Research Post: the National Security Entry Exit Registration System, past, present, and future

I&A Research Teams are groups of dedicated volunteers who monitor breaking news and delve into ongoing topics affecting archives and the archival profession. Under the leadership of the I&A Steering Committee, the Research Teams compile their findings into Research Posts. Each post offers a summary and coverage of an issue. This comes from On-Call Research Team #2, which looks into real-time issues affecting archivists and archives. 

Please be aware that the sources cited have not been vetted and do not indicate an official stance of SAA or the Issues and Advocacy Section.

In 2002, the National Security Entry Exit Registration System (NSEERS) established a national registry for foreign visitors from 25 predominantly Middle Eastern countries (Gamboa 2003). NSEERS, also referred to as “Special Registration,” was a post-9/11 program that consisted of three components:

  • non-citizens had to register when they entered the U.S.
  • they had to regularly check in with immigration officials
  • and those leaving the country were tracked to ensure that people did not remain in the country illegally

Registering entailed getting fingerprinted, photographed, and interrogated. Those in violation of this program would be arrested, fined, and possibly deported (Muaddi 2016).

The program did not operate fully, even early on; parts of the program were dropped beginning in 2003. At that time, the registration portion of NSEERS ended because it was made redundant by other programs in place or being developed (Gamboa 2003). The Obama administration suspended NSEERS in 2011, though it technically remained in place, and finally ended it in December 2016.

While in place, NSEERS resulted in zero terrorism convictions and even the Department of Homeland Security (DHS) thought the program was redundant and ineffective (Mauddi 2016). In his letter to President Obama calling for the end of the NSEERS program, Eric Schneiderman, New York State Attorney General, wrote that not only did it not reduce terrorist activity, but it encouraged mistrust and fear towards law enforcement in some communities (Liptak & Peled 2016).

The United States enacted similar programs in the recent past. From 1942-1946, the U.S. incarcerated as many as 120,000 men, women, and children of Japanese descent in ten concentration camps following the bombing of Pearl Harbor during World War II. This program has been widely panned as unjust and a national disgrace, yet some supporters of a national Muslim registry have referred to this program as precedent (Ford 2015; Hawkins 2016). Similarly cited, Carter’s efforts during the Iran hostage crisis, 1979-1981, banned Iranians from entering the U.S. (with some exceptions for religious minorities and those with medical emergencies) and required the registration of roughly 60,000 Iranian students already in America. Experts find the comparisons don’t hold up (Jacobson 2015).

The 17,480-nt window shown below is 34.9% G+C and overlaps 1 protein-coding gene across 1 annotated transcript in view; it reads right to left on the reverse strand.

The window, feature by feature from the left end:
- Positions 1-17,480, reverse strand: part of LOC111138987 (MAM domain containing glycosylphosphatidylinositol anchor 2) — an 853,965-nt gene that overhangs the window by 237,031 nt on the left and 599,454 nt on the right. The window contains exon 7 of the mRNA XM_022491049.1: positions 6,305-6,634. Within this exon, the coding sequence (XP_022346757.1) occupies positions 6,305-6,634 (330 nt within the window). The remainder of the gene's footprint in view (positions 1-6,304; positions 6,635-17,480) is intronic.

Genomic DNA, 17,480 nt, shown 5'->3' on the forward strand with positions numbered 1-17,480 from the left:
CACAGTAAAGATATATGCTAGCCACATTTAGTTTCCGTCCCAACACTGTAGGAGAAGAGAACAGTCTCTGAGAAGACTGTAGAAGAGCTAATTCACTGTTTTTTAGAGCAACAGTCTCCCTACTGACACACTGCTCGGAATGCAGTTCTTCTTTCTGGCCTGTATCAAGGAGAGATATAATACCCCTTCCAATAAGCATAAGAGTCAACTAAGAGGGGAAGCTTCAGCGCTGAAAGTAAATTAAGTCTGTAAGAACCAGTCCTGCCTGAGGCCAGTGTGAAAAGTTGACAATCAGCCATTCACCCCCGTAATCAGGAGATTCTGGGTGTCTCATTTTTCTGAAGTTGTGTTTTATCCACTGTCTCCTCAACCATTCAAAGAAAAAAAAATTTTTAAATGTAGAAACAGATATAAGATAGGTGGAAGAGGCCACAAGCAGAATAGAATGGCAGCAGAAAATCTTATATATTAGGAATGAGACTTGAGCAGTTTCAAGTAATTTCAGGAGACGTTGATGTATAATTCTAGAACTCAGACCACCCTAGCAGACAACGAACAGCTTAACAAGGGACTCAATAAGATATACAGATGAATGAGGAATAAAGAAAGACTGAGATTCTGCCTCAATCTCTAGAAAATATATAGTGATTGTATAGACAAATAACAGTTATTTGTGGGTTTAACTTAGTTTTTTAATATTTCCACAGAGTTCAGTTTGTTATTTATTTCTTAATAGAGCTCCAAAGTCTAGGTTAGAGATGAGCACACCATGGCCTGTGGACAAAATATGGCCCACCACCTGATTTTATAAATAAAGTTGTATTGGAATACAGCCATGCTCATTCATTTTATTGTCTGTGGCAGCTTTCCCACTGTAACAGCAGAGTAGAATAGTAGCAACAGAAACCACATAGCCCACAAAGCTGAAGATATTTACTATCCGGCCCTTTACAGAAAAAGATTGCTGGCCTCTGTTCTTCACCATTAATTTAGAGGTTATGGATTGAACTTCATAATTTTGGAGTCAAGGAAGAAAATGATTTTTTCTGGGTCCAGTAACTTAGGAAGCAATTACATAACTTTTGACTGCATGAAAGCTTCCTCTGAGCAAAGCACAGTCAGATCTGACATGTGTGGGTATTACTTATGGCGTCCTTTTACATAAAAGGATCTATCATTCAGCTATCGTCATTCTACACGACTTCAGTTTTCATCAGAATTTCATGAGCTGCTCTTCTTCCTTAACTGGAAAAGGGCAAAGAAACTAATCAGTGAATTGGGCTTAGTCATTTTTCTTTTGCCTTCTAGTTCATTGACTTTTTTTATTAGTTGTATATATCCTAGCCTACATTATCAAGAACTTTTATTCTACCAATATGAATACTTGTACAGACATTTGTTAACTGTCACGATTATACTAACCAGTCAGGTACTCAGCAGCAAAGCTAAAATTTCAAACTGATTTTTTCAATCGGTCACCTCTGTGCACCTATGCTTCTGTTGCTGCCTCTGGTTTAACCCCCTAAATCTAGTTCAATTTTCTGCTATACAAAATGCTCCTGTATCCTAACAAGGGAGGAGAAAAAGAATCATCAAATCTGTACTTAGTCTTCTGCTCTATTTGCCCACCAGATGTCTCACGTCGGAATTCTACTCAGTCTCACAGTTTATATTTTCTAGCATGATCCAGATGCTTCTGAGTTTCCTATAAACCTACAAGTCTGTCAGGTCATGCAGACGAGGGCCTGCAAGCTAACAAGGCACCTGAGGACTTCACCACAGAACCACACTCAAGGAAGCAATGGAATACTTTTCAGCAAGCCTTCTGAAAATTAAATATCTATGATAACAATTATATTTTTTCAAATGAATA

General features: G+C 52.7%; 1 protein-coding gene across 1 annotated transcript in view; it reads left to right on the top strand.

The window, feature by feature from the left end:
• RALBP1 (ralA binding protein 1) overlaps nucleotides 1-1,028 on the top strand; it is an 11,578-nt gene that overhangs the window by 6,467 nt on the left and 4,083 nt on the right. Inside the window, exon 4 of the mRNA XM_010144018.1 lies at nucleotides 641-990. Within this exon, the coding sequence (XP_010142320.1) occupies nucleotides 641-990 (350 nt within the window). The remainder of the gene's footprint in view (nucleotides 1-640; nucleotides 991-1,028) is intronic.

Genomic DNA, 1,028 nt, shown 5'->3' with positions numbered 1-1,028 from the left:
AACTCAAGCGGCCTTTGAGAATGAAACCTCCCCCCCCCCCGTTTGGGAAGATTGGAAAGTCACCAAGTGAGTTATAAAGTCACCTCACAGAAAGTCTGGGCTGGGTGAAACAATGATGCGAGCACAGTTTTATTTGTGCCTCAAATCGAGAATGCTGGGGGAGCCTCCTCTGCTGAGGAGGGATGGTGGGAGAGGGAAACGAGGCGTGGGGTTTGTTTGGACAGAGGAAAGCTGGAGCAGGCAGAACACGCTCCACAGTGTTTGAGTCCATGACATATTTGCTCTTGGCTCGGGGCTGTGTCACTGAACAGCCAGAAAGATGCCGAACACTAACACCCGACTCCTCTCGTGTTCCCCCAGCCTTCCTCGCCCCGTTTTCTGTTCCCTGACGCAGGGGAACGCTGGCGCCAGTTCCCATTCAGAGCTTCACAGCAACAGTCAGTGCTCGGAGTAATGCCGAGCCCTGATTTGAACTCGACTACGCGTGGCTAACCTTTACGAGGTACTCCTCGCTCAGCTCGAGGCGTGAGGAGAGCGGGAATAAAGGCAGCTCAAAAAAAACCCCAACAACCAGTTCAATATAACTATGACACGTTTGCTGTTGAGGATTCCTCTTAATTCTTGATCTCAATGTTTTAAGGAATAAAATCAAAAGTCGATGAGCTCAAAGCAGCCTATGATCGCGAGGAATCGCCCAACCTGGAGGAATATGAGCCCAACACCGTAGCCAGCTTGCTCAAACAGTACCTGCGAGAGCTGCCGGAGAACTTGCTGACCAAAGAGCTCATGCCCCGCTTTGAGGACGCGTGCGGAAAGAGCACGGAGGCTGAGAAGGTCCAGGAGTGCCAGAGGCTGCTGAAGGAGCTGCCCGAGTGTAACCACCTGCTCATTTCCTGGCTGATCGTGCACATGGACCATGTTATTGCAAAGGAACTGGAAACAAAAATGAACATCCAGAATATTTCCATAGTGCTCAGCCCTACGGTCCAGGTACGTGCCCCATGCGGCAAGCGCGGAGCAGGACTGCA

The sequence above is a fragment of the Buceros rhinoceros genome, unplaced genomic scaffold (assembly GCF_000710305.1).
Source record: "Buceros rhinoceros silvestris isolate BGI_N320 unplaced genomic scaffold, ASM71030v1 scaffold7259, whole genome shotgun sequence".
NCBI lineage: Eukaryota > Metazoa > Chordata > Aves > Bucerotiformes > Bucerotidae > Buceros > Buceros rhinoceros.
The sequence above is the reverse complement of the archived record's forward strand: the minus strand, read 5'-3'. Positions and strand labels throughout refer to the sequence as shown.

Other modern programs that are reminiscent of NSEERS include the influence of “see something, say something” initiatives in the U.S. (Mirza 2016) that mirror a DHS initiative begun around 2010; the growing network of facial recognition databases being used by law enforcement agencies across the country and globally (Newman 2016; Beaumont 2013); and the terrorist watch list, which is notorious for incorrectly including people on its various manifestations (Zetter 2016).

The Trump administration may roll back the Obama administration’s full NSEERS cancellation. Should NSEERS prove to be gone forever, the historic record demonstrates that future programs will follow.


Sources Cited

  • Beaumont, P. “NSA leaks: US and Britain team up on mass surveillance.” The Guardian, 2013 June 22. Retrieved 2017 February 27.
  • Ford, M. “The Return of Korematsu.” The Atlantic, 2015 November 19. Retrieved 2017 January 29.
  • Gamboa, S. “Homeland Security Ends Registration.” Associated Press, 2003 December 1.
  • Hawkins, D. “Japanese American internment is ‘precedent’ for national Muslim registry, prominent Trump backer says.” Washington Post, 2016 November 17. Retrieved 2017 January 29.
  • Jacobson, L. “Why Trump’s Muslim Ban Isn’t Like Jimmy Carter’s Actions on Iranians.” Politifact, 2015 December 17. Retrieved 2017 January 29.
  • Liptak, K. & Peled, S. “Obama administration ending program once used to track mostly Arab and Muslim men.” CNN, 2016 December 22. Retrieved 2017 February 27.
  • Mirza, W. “‘See something, say something’ culture is dangerous: How it spawns Islamophobia and keeps America insecure.” Salon, 2016 August 20. Retrieved 2017 January 29.
  • Muaddi, N. “The Bush-era Muslim registry failed. Yet the US could be trying it again.” CNN, 2016 December 22. Retrieved 2017 February 27.
  • Newman, K.H. “Cops Have a Database of 117M Faces. You’re Probably In It.” Wired, 2016 October 18. Retrieved 2017 January 29.
  • Zetter, K. “How Does the FBI Watch List Work? And Could It Have Prevented Orlando?” Wired, 2016 June 17. Retrieved 2017 January 29.

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